Researchers in a recent study collected records of retinal findings in a Norwegian diabetic population to determine the effect of dietary polyunsaturated fatty acids (PUFAs) ingestion on the development of diabetic retinopathy.
The team, led by Knud Erik Alsbirk, MD Sotra Eye Clinic, observed that none of the patients in the study had a best-corrected visual acuity (BCVA) of less than 0.3 (log MAR 0.48) as a result of diabetic retinopathy .
From November 2009 to March 2011 a total of 514 patients with diabetes were recruited, of which 4 dropped out of the study after being rejected. Of the total remaining patient population, 50 type 1 diabetes patients (40% women) and 460 type II patients (47.4% women) were included, with all patients having a diabetes duration of ≥ 1 year.
All patients were scheduled for routine follow-up care at an ophthalmologist’s office in the study area, which serves a population of 40,000 in the local Norwegian communities.
Data were collected during the follow-up visit, including demographics, BCVA in the right and left eyes, and severity of retinopathy after dilation. In addition, the researchers collected data on the presence of vision-threatening diabetic retinopathy (VTDR) with a DME grade ≥2 or PDR.
Patients also reported medical parameters, including HbA1c levels, use of antihypertensive drugs and statins, and a self-reported nutritional history of estimated weekly fish feed intake and weekly PUFA supplement intake.
Researchers analyzed the association between fish oil intake and visual acuity by linear regression for BCVA and logistic regression for DME (DME> 1) and DR (DR> 0).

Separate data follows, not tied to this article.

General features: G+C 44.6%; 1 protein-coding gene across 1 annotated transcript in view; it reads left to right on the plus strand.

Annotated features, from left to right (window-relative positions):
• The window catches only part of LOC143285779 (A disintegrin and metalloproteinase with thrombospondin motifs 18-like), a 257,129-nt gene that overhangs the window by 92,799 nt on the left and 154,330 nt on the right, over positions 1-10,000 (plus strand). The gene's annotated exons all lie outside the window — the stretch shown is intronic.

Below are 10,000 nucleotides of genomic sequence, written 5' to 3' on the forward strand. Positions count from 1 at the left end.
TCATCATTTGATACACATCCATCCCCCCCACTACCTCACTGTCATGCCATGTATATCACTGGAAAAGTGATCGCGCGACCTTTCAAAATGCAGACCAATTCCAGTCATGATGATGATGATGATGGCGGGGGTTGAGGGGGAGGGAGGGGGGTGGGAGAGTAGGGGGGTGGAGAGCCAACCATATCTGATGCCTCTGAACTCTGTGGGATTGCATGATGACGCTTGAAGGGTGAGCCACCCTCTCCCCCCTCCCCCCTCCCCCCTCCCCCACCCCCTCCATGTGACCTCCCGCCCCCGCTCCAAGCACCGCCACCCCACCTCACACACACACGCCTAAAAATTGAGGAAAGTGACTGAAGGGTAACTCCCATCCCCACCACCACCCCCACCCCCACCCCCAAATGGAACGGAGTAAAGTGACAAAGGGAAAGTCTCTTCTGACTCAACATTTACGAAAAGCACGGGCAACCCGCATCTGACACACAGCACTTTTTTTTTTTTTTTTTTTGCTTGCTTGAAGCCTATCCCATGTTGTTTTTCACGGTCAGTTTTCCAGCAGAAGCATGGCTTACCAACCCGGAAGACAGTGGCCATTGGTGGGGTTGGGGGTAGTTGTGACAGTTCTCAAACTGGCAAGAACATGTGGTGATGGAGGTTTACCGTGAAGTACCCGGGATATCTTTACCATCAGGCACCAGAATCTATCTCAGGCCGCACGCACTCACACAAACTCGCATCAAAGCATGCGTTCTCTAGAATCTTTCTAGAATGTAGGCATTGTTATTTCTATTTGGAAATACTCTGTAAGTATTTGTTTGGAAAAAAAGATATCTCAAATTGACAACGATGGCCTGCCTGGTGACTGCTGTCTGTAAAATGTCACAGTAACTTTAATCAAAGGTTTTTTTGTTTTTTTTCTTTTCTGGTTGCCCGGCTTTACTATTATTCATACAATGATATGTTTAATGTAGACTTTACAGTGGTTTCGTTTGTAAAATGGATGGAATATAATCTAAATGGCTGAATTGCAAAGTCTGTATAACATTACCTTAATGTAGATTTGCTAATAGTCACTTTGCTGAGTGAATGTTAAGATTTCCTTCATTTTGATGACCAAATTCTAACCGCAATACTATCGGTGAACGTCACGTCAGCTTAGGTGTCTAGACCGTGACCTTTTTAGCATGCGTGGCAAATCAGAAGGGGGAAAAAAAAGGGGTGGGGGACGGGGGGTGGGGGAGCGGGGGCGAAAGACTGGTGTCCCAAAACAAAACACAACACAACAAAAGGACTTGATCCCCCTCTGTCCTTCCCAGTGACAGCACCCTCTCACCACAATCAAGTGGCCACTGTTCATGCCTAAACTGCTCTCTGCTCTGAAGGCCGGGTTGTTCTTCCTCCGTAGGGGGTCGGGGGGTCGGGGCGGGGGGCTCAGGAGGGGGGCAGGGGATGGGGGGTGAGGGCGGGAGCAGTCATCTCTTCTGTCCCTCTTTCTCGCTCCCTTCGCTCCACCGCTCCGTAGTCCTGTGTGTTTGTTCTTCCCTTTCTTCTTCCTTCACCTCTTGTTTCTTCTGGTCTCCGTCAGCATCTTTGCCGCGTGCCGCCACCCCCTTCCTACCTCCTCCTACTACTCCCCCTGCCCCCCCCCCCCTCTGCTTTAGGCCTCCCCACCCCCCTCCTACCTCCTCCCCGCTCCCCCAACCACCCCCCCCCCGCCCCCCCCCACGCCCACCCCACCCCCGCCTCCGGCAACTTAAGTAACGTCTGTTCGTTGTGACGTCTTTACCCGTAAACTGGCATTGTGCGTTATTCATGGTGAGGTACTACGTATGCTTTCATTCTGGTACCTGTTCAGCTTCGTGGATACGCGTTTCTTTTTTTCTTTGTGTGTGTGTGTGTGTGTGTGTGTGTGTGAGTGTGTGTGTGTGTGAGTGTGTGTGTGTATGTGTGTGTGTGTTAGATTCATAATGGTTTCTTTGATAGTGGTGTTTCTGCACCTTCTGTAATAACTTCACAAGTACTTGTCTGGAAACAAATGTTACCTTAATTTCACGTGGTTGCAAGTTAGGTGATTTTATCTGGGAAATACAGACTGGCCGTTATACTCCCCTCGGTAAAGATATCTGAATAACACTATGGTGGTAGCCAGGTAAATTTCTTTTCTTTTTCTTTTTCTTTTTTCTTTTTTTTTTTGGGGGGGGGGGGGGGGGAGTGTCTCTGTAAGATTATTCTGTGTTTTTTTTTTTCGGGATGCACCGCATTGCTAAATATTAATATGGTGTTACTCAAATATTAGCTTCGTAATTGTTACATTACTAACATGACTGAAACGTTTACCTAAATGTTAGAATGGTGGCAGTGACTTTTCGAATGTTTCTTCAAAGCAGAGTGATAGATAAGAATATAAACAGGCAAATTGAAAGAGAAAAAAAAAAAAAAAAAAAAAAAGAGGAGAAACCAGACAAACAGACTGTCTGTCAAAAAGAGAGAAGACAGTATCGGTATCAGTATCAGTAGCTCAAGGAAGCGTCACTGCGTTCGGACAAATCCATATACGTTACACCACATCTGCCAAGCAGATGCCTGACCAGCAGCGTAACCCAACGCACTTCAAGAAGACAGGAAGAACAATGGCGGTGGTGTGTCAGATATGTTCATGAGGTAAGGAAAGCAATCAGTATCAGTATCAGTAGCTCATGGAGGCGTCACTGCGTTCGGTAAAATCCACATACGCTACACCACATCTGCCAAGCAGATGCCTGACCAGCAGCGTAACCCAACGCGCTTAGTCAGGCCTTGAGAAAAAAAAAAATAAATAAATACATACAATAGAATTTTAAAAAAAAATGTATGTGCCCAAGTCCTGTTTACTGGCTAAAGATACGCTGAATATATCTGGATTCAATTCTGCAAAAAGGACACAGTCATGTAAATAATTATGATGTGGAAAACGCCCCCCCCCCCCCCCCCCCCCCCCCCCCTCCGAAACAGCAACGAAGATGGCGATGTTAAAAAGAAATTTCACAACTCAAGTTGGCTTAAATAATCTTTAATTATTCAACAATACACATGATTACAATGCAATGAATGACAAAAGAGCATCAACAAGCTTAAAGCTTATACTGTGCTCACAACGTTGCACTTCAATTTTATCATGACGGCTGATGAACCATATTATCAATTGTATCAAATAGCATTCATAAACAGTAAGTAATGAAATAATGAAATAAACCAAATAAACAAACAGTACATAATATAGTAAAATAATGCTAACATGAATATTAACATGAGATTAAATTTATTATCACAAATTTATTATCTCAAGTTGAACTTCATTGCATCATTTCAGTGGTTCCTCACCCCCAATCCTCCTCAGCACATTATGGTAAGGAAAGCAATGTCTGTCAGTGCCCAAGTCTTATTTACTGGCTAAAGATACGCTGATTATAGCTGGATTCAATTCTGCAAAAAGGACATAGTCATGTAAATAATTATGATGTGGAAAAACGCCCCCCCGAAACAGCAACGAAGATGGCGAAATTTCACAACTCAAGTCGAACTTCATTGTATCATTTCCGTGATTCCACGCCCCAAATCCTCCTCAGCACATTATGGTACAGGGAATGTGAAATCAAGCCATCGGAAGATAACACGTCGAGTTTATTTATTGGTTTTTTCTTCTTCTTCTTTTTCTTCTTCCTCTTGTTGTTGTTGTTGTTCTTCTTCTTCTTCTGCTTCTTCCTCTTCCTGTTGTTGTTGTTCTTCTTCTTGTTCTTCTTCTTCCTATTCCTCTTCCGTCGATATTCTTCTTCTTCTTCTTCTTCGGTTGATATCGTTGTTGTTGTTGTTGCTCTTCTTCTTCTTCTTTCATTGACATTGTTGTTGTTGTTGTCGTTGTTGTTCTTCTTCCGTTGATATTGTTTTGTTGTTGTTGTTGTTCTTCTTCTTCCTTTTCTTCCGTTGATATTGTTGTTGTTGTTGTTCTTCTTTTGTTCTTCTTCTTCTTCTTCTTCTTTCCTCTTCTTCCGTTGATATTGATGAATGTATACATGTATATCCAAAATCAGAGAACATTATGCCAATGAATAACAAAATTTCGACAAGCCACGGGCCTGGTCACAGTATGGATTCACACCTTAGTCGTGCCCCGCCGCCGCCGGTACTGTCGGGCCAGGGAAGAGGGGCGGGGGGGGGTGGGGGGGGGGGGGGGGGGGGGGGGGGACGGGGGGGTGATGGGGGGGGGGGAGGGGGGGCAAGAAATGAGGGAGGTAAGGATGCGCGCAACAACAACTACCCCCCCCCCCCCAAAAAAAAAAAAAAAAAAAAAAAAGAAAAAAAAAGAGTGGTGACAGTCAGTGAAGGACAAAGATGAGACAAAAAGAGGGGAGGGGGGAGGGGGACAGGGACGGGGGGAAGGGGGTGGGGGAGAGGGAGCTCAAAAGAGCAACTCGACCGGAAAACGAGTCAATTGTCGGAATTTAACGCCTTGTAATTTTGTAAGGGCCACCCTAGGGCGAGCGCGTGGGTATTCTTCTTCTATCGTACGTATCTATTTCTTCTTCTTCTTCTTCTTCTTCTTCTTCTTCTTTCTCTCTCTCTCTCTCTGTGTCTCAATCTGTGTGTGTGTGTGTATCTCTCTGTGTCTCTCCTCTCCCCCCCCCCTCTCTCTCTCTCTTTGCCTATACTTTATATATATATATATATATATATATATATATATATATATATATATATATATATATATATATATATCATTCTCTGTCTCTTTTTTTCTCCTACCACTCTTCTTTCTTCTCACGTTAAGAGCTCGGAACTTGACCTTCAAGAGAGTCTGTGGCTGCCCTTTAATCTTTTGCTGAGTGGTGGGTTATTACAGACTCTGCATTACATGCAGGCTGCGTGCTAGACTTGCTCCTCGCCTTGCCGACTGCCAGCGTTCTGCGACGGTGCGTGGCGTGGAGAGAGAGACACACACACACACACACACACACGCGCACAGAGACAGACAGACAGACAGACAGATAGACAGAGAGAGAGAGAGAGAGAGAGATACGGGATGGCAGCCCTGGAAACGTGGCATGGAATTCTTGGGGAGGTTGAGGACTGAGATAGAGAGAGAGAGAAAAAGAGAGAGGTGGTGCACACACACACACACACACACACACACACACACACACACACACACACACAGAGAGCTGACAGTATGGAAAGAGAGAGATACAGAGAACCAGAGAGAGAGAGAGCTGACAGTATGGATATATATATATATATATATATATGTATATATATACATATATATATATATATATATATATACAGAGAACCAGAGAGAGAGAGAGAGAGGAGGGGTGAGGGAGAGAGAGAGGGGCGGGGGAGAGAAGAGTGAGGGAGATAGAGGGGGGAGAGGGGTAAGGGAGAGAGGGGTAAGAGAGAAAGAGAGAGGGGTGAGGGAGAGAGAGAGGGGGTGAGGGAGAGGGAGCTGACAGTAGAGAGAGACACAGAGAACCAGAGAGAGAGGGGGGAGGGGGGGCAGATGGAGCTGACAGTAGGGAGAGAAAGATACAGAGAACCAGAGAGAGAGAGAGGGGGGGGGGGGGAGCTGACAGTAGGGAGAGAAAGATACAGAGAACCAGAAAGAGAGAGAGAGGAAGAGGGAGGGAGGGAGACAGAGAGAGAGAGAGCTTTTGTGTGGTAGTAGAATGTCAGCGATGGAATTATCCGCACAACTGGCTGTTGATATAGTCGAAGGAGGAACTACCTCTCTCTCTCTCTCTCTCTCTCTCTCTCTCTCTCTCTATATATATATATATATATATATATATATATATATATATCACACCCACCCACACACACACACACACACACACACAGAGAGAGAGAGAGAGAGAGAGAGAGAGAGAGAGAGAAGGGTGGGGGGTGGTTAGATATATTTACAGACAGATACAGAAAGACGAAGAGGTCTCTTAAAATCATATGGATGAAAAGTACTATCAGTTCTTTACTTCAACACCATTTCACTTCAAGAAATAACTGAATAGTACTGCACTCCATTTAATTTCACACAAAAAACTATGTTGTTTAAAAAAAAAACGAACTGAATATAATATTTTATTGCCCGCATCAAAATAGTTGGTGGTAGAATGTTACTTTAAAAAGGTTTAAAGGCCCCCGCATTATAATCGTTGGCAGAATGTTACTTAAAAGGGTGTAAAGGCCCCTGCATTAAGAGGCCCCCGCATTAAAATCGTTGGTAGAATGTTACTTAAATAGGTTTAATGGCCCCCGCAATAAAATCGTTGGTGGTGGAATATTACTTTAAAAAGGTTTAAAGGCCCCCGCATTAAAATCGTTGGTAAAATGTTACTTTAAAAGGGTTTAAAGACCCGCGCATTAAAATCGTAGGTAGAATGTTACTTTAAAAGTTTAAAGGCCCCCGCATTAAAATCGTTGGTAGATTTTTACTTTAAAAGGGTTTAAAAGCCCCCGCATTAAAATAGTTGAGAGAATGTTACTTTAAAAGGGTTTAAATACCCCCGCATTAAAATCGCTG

Analysis of the data shows the median age of the type 1 diabetes group and the median duration of diagnosis was 11.5 years. The data also shows that HbA1c levels were found in 92% of patients, with 39% of patients taking antihypertensive drugs and 34% taking statins.
In addition, the type 2 group had a median duration of diagnosis of 8 years and a mean age of 66 years. A total of 84% knew their HbA1c levels, with 66% of patients taking antihypertensive drugs and 64% taking statins.
The type 1 group (n = 50) showed photographic evidence of diabetic retinopathy in 48% of patients, with 8 patients (16%) having proliferative retinopathy (PDR) and 6 patients (12%) diabetic macular edema (DME) , Grade., Had 1 or 2. All patients had a BCVA of 0.5 (log MAR 0.3) in the better or best eye.
In addition, in the type 2 group (n = 460) 23.6% had a DR, 3% a PDR and 5% a DME. In addition, 19 patients had a VTDR.
The data also show that 7 patients (1.5%) had a VA of the best eye of worse than 0.3 (log MAR 0.48) and 98% of the patients had a VA of or better than 0.5 (log MAR 0 , 3) had the best eye.
In addition, the researchers found that the average number of fish meals per week was 3.2 in the type 1 group and 4.4 in the type 2 group. The data collection shows that 44% of type 1 patients and 55% of type 2 patients have regularly taken omega-3 supplements.
The researchers concluded that 0.4% of severe extraocular microangiopathy and the best preserved eye VA indicated low levels of severe microvasculopathy.
They found that timely ophthalmic care for diabetic patients would benefit the prevention of visual and systemic impairment in one of the world’s leading causes of blindness and morbidity.
“The conclusion seems certain that normal daily intake of fatty fish and / or fish oil may prove to be an important low-risk, low-risk prophylaxis against diabetic microangiopathy,” the researchers wrote. “More carefully designed multicenter studies, including monitoring of serum PUFA levels, are needed to resolve this important problem.”
The study “Diabetic retinopathy and visual impairment in a Norwegian coastal diabetic population with a high dietary intake of fish oils. An observational study, ”was published online in Acta Ophthalmologica.